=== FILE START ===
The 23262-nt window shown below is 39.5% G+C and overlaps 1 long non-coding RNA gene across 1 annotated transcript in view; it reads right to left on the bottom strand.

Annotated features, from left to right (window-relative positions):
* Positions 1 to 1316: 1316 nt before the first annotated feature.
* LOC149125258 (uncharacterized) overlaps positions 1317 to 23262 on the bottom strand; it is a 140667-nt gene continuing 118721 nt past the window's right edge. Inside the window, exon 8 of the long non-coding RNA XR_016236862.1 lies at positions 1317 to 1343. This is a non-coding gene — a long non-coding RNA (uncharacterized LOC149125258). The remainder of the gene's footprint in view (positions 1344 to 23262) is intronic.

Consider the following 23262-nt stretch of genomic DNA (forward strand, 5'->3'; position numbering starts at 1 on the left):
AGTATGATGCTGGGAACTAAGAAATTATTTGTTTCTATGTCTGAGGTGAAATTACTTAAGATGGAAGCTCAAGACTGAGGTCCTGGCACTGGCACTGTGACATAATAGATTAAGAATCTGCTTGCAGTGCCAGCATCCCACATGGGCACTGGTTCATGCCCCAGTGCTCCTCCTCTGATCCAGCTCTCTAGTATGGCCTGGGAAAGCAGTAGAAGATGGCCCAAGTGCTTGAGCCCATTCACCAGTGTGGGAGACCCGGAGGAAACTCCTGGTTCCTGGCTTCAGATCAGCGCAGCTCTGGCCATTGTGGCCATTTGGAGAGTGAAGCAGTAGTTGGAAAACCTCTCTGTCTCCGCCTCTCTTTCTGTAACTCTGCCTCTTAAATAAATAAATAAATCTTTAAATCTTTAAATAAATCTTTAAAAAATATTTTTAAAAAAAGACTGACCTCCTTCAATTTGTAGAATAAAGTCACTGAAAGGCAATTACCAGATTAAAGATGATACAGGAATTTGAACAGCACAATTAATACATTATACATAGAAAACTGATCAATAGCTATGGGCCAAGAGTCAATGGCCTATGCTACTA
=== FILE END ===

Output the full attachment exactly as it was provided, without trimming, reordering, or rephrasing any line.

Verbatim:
The 23262-nt window shown below is 39.5% G+C and overlaps 1 long non-coding RNA gene across 1 annotated transcript in view; it reads right to left on the bottom strand.

Annotated features, from left to right (window-relative positions):
* Positions 1 to 1316: 1316 nt before the first annotated feature.
* LOC149125258 (uncharacterized) overlaps positions 1317 to 23262 on the bottom strand; it is a 140667-nt gene continuing 118721 nt past the window's right edge. Inside the window, exon 8 of the long non-coding RNA XR_016236862.1 lies at positions 1317 to 1343. This is a non-coding gene — a long non-coding RNA (uncharacterized LOC149125258). The remainder of the gene's footprint in view (positions 1344 to 23262) is intronic.

Consider the following 23262-nt stretch of genomic DNA (forward strand, 5'->3'; position numbering starts at 1 on the left):
AGTATGATGCTGGGAACTAAGAAATTATTTGTTTCTATGTCTGAGGTGAAATTACTTAAGATGGAAGCTCAAGACTGAGGTCCTGGCACTGGCACTGTGACATAATAGATTAAGAATCTGCTTGCAGTGCCAGCATCCCACATGGGCACTGGTTCATGCCCCAGTGCTCCTCCTCTGATCCAGCTCTCTAGTATGGCCTGGGAAAGCAGTAGAAGATGGCCCAAGTGCTTGAGCCCATTCACCAGTGTGGGAGACCCGGAGGAAACTCCTGGTTCCTGGCTTCAGATCAGCGCAGCTCTGGCCATTGTGGCCATTTGGAGAGTGAAGCAGTAGTTGGAAAACCTCTCTGTCTCCGCCTCTCTTTCTGTAACTCTGCCTCTTAAATAAATAAATAAATCTTTAAATCTTTAAATAAATCTTTAAAAAATATTTTTAAAAAAAGACTGACCTCCTTCAATTTGTAGAATAAAGTCACTGAAAGGCAATTACCAGATTAAAGATGATACAGGAATTTGAACAGCACAATTAATACATTATACATAGAAAACTGATCAATAGCTATGGGCCAAGAGTCAATGGCCTATGCTACTA